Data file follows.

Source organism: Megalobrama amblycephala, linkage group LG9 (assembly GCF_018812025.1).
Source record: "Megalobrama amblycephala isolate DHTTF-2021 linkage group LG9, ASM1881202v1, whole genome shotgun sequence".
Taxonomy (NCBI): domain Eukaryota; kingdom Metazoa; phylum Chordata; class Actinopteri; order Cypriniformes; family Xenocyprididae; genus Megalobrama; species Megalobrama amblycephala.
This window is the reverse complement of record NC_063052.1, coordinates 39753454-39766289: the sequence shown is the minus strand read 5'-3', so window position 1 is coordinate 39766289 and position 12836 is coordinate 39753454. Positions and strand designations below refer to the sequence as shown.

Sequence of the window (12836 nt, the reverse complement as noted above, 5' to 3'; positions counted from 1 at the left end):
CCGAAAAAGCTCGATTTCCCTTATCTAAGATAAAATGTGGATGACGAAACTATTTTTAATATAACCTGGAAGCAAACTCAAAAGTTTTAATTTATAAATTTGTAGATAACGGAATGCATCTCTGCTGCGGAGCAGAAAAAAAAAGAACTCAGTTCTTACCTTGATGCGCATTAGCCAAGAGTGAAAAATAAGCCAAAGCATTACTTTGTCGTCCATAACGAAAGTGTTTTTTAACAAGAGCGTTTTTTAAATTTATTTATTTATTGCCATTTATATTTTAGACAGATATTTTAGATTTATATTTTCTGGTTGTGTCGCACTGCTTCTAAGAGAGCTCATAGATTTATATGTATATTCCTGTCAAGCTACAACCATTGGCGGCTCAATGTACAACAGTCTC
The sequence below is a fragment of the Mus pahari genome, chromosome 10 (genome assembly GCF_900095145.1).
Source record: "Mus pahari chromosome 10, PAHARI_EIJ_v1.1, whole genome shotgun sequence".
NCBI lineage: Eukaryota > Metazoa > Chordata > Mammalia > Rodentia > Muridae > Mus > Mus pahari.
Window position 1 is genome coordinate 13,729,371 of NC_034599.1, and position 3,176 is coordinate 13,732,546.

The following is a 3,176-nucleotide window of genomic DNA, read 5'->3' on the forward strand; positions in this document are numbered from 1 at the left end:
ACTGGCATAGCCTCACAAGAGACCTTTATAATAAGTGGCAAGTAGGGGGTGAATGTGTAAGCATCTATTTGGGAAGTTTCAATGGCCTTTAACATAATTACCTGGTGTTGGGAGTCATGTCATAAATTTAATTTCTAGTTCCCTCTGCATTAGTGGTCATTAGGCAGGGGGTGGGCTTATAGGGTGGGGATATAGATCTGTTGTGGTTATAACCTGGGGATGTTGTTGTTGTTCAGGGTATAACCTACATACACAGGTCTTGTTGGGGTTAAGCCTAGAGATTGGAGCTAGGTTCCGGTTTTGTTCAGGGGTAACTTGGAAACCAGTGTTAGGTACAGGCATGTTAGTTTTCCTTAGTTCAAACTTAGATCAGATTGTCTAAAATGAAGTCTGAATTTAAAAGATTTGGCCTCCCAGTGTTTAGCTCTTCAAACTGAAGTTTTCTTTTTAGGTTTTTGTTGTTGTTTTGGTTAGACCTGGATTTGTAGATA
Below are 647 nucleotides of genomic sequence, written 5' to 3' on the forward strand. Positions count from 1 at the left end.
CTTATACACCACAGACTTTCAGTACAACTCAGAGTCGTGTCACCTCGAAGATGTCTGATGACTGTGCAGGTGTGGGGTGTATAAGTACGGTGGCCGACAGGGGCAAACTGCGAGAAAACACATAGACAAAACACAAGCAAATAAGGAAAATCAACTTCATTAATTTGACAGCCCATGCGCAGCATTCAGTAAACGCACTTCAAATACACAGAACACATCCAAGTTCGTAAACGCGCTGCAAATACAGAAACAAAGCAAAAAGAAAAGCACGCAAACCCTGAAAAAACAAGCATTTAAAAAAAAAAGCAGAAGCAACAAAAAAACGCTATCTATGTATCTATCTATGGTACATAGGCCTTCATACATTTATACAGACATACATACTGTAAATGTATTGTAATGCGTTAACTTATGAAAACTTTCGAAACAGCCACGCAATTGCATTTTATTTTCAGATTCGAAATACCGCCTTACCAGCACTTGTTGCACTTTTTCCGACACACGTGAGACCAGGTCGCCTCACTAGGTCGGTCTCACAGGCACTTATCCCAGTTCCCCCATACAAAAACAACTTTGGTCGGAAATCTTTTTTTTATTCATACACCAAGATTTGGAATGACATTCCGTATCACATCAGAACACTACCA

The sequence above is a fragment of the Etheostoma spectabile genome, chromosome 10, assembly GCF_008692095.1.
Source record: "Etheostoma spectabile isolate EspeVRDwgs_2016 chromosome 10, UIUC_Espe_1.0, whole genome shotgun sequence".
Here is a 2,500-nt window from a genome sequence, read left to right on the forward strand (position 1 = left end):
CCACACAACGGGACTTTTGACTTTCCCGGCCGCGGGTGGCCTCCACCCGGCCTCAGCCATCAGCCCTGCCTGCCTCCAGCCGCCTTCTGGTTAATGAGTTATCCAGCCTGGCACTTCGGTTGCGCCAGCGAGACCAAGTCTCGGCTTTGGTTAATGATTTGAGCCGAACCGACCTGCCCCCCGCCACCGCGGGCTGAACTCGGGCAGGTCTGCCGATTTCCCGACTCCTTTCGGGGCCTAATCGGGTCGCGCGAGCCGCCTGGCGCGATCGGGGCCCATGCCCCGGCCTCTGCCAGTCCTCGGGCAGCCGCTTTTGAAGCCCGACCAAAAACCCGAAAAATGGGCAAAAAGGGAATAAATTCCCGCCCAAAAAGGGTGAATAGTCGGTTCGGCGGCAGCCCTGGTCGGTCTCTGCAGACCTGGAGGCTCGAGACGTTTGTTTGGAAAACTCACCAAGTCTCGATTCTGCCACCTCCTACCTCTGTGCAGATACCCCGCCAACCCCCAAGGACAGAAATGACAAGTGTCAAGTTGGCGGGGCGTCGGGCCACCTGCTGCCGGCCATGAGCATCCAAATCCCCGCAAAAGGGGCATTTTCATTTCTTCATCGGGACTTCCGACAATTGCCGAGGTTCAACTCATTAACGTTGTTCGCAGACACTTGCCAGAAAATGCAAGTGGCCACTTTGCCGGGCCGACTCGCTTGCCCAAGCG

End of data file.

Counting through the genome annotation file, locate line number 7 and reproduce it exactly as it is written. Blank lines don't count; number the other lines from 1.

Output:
The sequence below is a fragment of the Mus pahari genome, chromosome 10 (genome assembly GCF_900095145.1).